Twelve Words About Winter You May Not Have Heard Of

Here at F(r)iction, we are huge fans of winter. I, for one, love this time of year. Everything is cozy, quiet, and comfortable. Scratch that—these words aren’t enough to express how wonderful winter is.

In fact, I need more words—better words, more poetic words, so-great-they-don’t-seem-real words!

So have a look at these new tongue-ticklers to try out this season—I hope you love them as much as I do.

  1. Petrichor (peh-trick-or): “a distinctive, earthy, usually pleasant odor that is associated with rainfall especially when following a warm, dry period” (Merriam-Webster).

    Okay—how amazing is this word?! I’ve always appreciated that calm-after-the-storm, rain-and-soggy-leaves smell, but I never had a word to describe it before. Now I do! Where I live, we’ve had a lot of fluctuation between snow and freezing rain, so this word seems particularly relevant this year. Does this sound like a robot name to anyone else?
  1. Crepuscular (creh-pus-cue-lar): “of, relating to, or resembling twilight” (Merriam-Webster).

    You know how, as the weather gets colder, it feels like you’re never in the sun? You’re out of the house before it’s fully up, and back home after it’s gone down. It feels like the only time you’re in nature is during those twilight hours. Well, maybe you’ll feel just a bit better thinking of it as your crepuscular time. It’s pretty satisfying to say.
  1. Apricity (apri-si-tea): “the warmth of the sun in the winter” (Merriam-Webster).

    This is literally my favorite word. I learned about it last winter, and I think it is a poem in itself. Thank you, office desk “word-of-the-day” calendar.
  1. Hygge (hyoo-guh): “a quality of coziness and contentment” (Merriam-Webster).

    Leave it to the Danes to come up with a cute little word that sounds like you’re wrapping yourself up in a blanket. I don’t know about you, but up here in Canada I can definitely appreciate some hygge.
  1. Subnivean (sub-niv-ee-an): “situated or occurring under the snow” (Merriam-Webster).

    As in, sorry, I can’t make it into work… there is a subnivean squirrel blocking my path. Amazing.
  1. Psychrophilic (psych-row-fill-ick): “thriving at a relatively low temperature” (Merriam-Webster).

    I suppose coniferous trees would be considered psychrophilic. I certainly am—get me to a hockey rink, put some hot chocolate in my hands, maybe a good book or two… perfect!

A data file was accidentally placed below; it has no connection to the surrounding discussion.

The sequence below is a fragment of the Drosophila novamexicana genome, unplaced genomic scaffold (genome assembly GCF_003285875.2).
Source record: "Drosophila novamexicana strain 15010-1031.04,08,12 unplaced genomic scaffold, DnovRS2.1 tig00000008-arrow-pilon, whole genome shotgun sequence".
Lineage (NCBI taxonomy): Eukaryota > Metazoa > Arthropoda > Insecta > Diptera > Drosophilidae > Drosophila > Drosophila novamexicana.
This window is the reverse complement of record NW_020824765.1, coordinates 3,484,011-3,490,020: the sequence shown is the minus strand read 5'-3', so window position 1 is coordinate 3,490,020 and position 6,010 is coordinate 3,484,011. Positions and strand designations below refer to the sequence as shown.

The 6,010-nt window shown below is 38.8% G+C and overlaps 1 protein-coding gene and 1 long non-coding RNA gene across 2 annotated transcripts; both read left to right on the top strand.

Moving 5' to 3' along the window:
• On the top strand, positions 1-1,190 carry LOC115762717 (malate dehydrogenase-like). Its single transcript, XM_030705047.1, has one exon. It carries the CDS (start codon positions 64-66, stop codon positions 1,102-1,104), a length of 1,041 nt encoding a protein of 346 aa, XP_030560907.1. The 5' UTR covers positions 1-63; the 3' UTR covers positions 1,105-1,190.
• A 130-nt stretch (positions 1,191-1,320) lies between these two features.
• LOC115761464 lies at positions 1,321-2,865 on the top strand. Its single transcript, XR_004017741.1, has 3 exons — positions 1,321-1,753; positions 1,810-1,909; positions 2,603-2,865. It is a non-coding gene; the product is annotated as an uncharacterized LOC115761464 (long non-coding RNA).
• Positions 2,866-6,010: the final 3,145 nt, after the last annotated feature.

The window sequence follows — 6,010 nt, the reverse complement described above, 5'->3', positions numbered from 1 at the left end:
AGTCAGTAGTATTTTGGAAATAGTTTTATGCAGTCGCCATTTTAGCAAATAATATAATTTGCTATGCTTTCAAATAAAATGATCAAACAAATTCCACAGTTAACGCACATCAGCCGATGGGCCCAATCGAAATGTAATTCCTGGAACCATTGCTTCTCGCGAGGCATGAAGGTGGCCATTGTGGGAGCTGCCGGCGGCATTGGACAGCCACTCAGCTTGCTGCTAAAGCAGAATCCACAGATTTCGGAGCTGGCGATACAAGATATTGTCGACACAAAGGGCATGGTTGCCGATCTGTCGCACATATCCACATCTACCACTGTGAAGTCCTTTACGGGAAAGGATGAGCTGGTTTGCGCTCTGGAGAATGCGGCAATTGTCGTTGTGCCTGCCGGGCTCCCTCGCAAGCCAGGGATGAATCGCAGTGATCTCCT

1. Skijoring (ski-jawr-ing): “a winter sport in which a person wearing skis is drawn over snow or ice by a horse or vehicle” (Merriam-Webster).

    Though it sounds vaguely terrifying, how cool would it be to say you went skijoring over the weekend?
  1. Primaveral (pre-ma-vaer-al): “of or relating to early spring” (Merriam-Webster).

    No, friends, this is not a pasta. Fooled you there for a second, didn’t I? This isn’t technically a winter word either, unless you are one of those people who just stays inside, counting the days until winter is over.
  1. Crule (crew-ell): can mean “to shiver with cold” or “to crouch by a fire to warm up” (A Dictionary of Archaic and Provincial Words).

    While I wish I could use this one every day—who doesn’t love warming their hands by a fire?—it would most likely be confused with cruel one too many times. Still cool, though, huh?
  1. Meggle (megg-uhl): “to trudge laboriously through mud or snow” (Dictionary of the Scots Language).

    Whether it’s fall, winter, or just especially rainy, we have all had to meggle at some point. Nice to know there’s a word for it!
  1. Mufflements (muff-el-ments): “thick, warm, insulating clothes” (The English Dialect Dictionary).

    I don’t know about you, but next time I’m out in the snow, I will be telling all of my friends not to forget their mufflements.
  1. Hogamadog (hog-uh-muh-dog): “the huge ball of snow made by [people]* in rolling a snowball over soft snow” (The English Dialect Dictionary). *Edited to say people because sexism.

    This word is definitely the most fun to say of any on the list. Although I bet if you asked someone to make a hogamadog with you, they would be very confused.

So now you have twelve new words to add to your vocabulary. Anyone else keep a list of new words they want to use? Stay warm, don’t forget your scarves, and have a cup of apple cider or two (or three…). Happy winter!

Ally Geist

Ally is a quirky little Canuck living in Toronto, Canada (yes, they do have a lot of maple syrup up there!). She graduated with a BA in Theatre Studies (specializing in Playwriting and Dramaturgy) from Dalhousie University in Halifax, Canada. She also has a post-grad certificate in Publishing from Ryerson University. When Ally is not reading, crying over cute puppy videos on the internet, defending the merits of the Oxford comma, or watching reruns of Schitts Creek, she is most likely lip-synching for her life in her bedroom, pretending she is one of the fabulous Drag Race queens. You can find her on Instagram @allygeist.

Image by Gerd Altmann